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  • Shark cage diving in Gansbaai, South Africa with Marine Dynamics. Experience the exceptional and come face to face with a great white shark! 

  • The exact world record white shark is a contested issue, but chances are it is between 6-7m. In Gansbaai, the largest white shark ever caught was at Danger Point and measured up to 5.9m.

  • If you see a white shark in the water don’t panic. Chances are high that the shark has already detected you and isn’t interested. White shark attacks are normally associated with poor visibility, so avoid murky conditions.

  • White sharks have a unique system called a “counter current heat exchange”, which keeps their body  tempreture +/- 7C above the surrounding water temperature. 

  • All sharks have an incredibly unique system on the tip of their nose called the “ampillae of Lorenzini”. These are small pores filled with a gel that transmits the electrical currents in the water to the shark’s brain so that it can assess its environment.

  • White sharks give birth to live young (not eggs), and they give birth to 6-8 pups at one time. Pups are usually between 1.0-1.5m in length and are born with teeth.

  • Body language has been a well documented form of shark communication and has identified body arching, jaw gaping, and other postures as specific social tactics.

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Sharkwatch SA Blog

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Daily Blog 01 August 2019 | Cage Diving South Africa

Author: Kelly Baker (Biologist)

Guest comments: 

"Absolutely amazing experience, once in a lifetime opportunity. Loved it!" - The Higdon Family

"Phenomenal experience. It was so amazing to see White sharks up close in their own envvironment. Wonderful crew and clean boat!" - Bill + Emily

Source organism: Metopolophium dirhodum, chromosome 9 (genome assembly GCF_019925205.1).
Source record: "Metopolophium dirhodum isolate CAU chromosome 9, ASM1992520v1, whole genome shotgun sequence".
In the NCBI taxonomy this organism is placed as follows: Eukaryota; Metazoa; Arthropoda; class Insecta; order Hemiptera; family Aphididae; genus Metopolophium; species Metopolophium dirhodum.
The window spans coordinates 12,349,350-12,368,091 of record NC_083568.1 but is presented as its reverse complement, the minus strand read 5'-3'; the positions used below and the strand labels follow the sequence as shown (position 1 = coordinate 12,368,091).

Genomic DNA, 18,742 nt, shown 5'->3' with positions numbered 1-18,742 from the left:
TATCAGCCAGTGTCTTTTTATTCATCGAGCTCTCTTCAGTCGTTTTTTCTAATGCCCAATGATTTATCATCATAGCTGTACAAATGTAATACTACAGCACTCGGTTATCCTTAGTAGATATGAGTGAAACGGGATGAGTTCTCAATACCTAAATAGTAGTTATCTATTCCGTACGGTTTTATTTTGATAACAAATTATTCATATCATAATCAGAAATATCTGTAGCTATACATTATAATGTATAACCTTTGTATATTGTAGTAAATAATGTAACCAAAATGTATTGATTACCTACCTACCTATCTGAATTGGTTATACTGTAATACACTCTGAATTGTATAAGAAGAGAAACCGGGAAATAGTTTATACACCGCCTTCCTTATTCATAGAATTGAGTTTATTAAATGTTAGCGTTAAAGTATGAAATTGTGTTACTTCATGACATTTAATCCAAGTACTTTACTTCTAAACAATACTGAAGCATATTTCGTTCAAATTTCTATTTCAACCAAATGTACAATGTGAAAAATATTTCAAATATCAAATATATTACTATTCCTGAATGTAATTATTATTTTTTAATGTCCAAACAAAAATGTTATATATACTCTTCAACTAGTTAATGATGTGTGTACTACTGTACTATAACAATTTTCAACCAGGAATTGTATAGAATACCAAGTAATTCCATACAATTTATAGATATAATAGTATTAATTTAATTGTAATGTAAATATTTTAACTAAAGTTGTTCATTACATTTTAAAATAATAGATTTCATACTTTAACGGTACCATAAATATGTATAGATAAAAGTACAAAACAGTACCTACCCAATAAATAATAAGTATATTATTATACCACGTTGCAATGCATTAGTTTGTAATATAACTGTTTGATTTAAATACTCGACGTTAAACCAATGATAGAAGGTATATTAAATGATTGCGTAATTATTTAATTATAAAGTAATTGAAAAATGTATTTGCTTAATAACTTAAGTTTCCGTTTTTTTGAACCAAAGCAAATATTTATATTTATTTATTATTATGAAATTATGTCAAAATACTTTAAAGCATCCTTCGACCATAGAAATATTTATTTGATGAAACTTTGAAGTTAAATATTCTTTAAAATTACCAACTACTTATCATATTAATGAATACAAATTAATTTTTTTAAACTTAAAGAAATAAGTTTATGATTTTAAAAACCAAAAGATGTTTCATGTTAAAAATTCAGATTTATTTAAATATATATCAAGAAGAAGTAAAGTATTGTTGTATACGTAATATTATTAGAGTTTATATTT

"Brilliant. Had a ball. Friendly staff and would recommend" - Tom

01/08/2019

Sightings:  Great White Sharks, Bronze whalers and a Cape Fur seal

Location: Joubertsdam

Water Temperature: Moderate

Visibility: Moderate

A thrilling Thursday out on sea with the sea conditions lessening from earlier on in the week, we experienced a low swell with a slight increasing easterly wind. Due to tides we launched bright and early from Gansbaai harbour, making our way around the point and enjoying the ride as sea birds glided around us. Once in the Shallows and on anchor we did not have long to wait till our first shark appeared and of all White sharks it was Shaun, the much present shark of our Winter season, the 3.3m male was around for much of our trip this morning. This shark was joined by another male, approximately 3.1m in length, a feisty juvenile and a 3.8m female which did not stick around for long but sure made up for her short stay with some jaw-dropping behaviour. We also had brief encounters with the other species of shark we may see, the Bronze whaler and a Cape Fur seal.

Slashfin headed back to sea with the second group of guests for the day and once settled back on anchor saw the sharks appearing quickly yet again. This trip saw Shaun returning, as did the 3.1m and 3.8m female from the earlier trip, however a new addition for the day came in the form of another large female, that was documented for the first time this season just yesterday. With stunning behaviour yesterday, she quickly became a favourite on board and tday was no different with some fast paced manoeuvres around the boat and cage and stunning surface breaks.

Rounding off our day was our third and final trip which saw a family of five visiting from Mexico join us for the afternoon. A quick arrival of the first shark sighting was yet again experienced on this trip, how lucky are we! And even though our start was a little bit slow, the sharks picked up the pace and gave us quite a perfromance! We once again were lucky again to see Clampy and another large female who hung around with us for some time!











If you are looking to get up close and personal with the great white shark then Cage Diving in South Africa, and more specifically with Marine Dynamics, is a once-in-a-lifetime experience you won’t want to miss. Book and pay online with us and get a free video of your encounter with the world’s apex predator.

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